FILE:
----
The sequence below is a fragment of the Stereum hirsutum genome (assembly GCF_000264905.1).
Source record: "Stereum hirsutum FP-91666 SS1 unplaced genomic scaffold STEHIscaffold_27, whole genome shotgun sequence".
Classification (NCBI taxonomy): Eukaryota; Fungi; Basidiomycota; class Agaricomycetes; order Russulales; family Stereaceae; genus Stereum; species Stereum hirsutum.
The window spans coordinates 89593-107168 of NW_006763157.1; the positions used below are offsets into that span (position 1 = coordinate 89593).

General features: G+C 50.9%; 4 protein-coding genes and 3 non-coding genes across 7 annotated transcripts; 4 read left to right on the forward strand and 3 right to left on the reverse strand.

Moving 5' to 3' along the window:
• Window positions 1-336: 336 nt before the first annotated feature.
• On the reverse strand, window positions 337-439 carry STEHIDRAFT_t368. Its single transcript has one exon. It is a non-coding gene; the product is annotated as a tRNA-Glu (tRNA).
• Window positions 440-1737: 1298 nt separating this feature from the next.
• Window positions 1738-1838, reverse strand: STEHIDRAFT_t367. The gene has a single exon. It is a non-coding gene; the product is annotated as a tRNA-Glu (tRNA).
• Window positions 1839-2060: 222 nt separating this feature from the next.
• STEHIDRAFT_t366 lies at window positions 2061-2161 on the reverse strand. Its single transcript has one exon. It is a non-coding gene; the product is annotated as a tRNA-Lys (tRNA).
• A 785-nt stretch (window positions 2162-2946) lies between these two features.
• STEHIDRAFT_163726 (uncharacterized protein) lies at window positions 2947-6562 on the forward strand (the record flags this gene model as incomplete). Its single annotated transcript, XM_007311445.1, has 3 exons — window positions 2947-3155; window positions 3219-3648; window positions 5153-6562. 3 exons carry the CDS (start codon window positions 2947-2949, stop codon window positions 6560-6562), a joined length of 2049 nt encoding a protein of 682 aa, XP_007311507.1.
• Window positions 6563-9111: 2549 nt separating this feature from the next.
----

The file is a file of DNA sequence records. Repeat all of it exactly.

The sequence below is a fragment of the Stereum hirsutum genome (assembly GCF_000264905.1).
Source record: "Stereum hirsutum FP-91666 SS1 unplaced genomic scaffold STEHIscaffold_27, whole genome shotgun sequence".
Classification (NCBI taxonomy): Eukaryota; Fungi; Basidiomycota; class Agaricomycetes; order Russulales; family Stereaceae; genus Stereum; species Stereum hirsutum.
The window spans coordinates 89593-107168 of NW_006763157.1; the positions used below are offsets into that span (position 1 = coordinate 89593).

General features: G+C 50.9%; 4 protein-coding genes and 3 non-coding genes across 7 annotated transcripts; 4 read left to right on the forward strand and 3 right to left on the reverse strand.

Moving 5' to 3' along the window:
• Window positions 1-336: 336 nt before the first annotated feature.
• On the reverse strand, window positions 337-439 carry STEHIDRAFT_t368. Its single transcript has one exon. It is a non-coding gene; the product is annotated as a tRNA-Glu (tRNA).
• Window positions 440-1737: 1298 nt separating this feature from the next.
• Window positions 1738-1838, reverse strand: STEHIDRAFT_t367. The gene has a single exon. It is a non-coding gene; the product is annotated as a tRNA-Glu (tRNA).
• Window positions 1839-2060: 222 nt separating this feature from the next.
• STEHIDRAFT_t366 lies at window positions 2061-2161 on the reverse strand. Its single transcript has one exon. It is a non-coding gene; the product is annotated as a tRNA-Lys (tRNA).
• A 785-nt stretch (window positions 2162-2946) lies between these two features.
• STEHIDRAFT_163726 (uncharacterized protein) lies at window positions 2947-6562 on the forward strand (the record flags this gene model as incomplete). Its single annotated transcript, XM_007311445.1, has 3 exons — window positions 2947-3155; window positions 3219-3648; window positions 5153-6562. 3 exons carry the CDS (start codon window positions 2947-2949, stop codon window positions 6560-6562), a joined length of 2049 nt encoding a protein of 682 aa, XP_007311507.1.
• Window positions 6563-9111: 2549 nt separating this feature from the next.